After about two years in the works, Pioneers of the Inevitable have released Songbird, a Mozilla-based music player, with which, POTI aims to do for music what Mozilla did with Firefox: provide an open source customizable multiplatform music player.
On first sight, it doesn’t look much different than several other media players like iTunes. Like it, the user interface is dominated by the music library with music in your computer, play controls at the bottom, a search bar that includes SkreemR (an mp3 search site) and The Hype Machine (a music blogs search site), and a tab bar.
As a music player, Songbird uses GStreamer, an open source multimedia framework and can play MP3, FLAC and Vorbis files in all platforms;Â AAC on Windows and Mac; and Windows Media Audio (with and without DRM) on Windows only.
There is no CD playing or ripping capabilities however, which depending on your music buying habit may be a deal breaker or not. Personally, it’s been a long while since I ripped a CD as most of my music comes from eMusic, amazon MP3 or Walmart MP3 (serving Puerto Rico, yay!).
Podcast support is weak. You can only manually add podcasts URLs via the File/New Subscription… menu which is unbelievable for a player that is basically built on a browser.
Cool enough, it supports my Dell Inspiron media buttons right out of the box, and I can define as many hotkeys as I want.
Performance wise it took 2 minutes to import my songs (about 7,000) which I found pretty fair, and I have nothing to complain about the user interface responsiveness.
Its memory footprint however is another topic: 76 MB on Windows XP SP3. Being a Winamp user for more than a decade now, it seemed pretty high to me at first , until I gave a look at the task manager and found that Winamp is around 52 MB right after launch. When minimized, Songbird drops to about 25MB while Winamp practically disappears to about 5MB.
I can live with that.
A unique feature Songbird introduces is integration with digital music stores, providing the richness of a desktop application widgets to music sampling and downloading on sites that use the API and documentation POTI published.
Just like Firefox, what sets Songbird apart is its extensibility. There are currently about 300 add-ons at Songbird Add-ons including feathers (themes) to change the application look and feel.
Extensions add a wide variety of customization from iPod support (not for iPhone or iPod Touch yet), to some Firefox classics like VideoDownloader, Stylish, FlashGot, Minimize to Tray, NoScript, StumbleUpon, and a few others. Plus some new interesting ones like LyricMaster, that displays the correct lyrics in the right pane as soon as a new song starts playing. Press a button to add them to the track’s tag.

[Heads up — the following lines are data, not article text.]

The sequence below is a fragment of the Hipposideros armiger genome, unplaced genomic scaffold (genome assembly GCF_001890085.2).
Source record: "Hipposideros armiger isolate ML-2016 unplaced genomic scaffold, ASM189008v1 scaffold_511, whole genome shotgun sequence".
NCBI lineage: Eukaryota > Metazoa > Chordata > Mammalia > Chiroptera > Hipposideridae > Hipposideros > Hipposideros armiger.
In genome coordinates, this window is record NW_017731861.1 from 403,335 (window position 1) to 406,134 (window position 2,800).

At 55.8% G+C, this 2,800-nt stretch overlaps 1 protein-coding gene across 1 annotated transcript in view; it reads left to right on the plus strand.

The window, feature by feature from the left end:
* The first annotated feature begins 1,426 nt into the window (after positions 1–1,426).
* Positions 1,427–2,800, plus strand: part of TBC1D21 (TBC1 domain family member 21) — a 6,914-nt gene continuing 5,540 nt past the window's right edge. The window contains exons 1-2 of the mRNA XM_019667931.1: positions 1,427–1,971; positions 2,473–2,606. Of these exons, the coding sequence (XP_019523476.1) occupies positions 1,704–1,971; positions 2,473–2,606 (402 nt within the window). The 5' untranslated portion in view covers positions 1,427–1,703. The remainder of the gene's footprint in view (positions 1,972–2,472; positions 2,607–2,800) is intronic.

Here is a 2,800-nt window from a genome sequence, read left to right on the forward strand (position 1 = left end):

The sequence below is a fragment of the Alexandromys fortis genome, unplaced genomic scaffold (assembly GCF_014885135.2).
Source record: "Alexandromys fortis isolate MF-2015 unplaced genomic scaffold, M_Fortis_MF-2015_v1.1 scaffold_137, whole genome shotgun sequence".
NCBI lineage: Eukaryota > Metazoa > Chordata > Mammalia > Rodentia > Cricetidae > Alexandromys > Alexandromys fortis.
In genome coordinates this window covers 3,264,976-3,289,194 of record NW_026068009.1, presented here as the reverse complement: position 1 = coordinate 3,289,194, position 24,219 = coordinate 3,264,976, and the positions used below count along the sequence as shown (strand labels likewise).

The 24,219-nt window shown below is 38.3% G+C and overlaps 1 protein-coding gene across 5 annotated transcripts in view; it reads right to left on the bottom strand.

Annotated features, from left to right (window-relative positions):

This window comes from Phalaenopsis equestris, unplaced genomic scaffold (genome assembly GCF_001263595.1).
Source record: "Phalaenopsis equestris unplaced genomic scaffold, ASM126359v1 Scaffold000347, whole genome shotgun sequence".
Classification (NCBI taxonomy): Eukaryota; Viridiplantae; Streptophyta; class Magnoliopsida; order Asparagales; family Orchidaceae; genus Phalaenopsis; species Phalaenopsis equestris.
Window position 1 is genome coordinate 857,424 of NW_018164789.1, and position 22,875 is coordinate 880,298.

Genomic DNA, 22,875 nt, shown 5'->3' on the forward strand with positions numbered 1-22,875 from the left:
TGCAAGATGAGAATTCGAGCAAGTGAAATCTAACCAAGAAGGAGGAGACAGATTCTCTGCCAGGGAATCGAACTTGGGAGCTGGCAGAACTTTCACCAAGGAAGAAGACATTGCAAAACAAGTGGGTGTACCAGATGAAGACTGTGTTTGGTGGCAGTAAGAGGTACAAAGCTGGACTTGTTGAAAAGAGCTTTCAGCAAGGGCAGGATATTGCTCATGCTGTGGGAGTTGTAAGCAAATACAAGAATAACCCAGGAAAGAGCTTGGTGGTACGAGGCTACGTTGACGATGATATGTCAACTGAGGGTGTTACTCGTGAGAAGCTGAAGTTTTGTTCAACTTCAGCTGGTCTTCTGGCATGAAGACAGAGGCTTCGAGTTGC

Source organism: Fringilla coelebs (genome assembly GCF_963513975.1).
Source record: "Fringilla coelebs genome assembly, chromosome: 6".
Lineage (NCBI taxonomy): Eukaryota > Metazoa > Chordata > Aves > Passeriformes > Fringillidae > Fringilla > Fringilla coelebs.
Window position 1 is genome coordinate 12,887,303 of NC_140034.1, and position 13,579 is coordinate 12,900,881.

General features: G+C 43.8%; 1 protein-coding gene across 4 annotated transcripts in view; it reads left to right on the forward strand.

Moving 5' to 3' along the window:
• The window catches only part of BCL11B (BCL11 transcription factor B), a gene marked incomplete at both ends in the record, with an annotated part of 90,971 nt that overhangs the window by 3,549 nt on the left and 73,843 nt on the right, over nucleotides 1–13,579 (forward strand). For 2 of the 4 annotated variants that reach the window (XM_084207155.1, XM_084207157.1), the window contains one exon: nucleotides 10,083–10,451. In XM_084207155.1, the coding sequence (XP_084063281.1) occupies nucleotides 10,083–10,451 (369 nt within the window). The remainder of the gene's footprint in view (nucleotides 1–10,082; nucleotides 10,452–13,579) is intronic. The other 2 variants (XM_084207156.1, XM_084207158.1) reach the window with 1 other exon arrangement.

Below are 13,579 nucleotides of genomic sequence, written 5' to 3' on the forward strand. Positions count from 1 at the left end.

SongTapper, a service that let’s you search for a song by tapping the melody with the space bar is also quite addictive. Eyecandy lovers who crave for iTune’s album browsing good looks, will appreciate MediaFlow.
Add-ons just like Songbird itself benefit of Firefox’s update service mechanisms so staying current is a breeze.
Perhaps once you hear about Songbird add-ons and music store integration you will start to realize there’s something different about Songbird that escapes the typical definition of a media player. POTI calls it a “web media player” which I believe is an accurate description: it harnesses the power of the web to expand the music experience.
On the other hand, you can’t right click on a song and search for the artist, song, or album on Wikipedia, AMG or Rolling Stone, for example.
Songbird is a different media player conceived for a different music fan. One that is most of his time connected to the web where the experience can be extended with more multimedia and the social factor of this decade’s Internet.
I will avoid calling it an iTunes killer because, first, that’s setting the bar too low, and second, it is about selling content and keeping you inside Apple’s ecosystem, lowering the bar even more.
Songbird future looks very promising. According to the roadmap, watch folders, album art download, crossfading, and normalization are all coming in February 2009. CD ripping, an equalizer, and customizable toolbars should follow in April.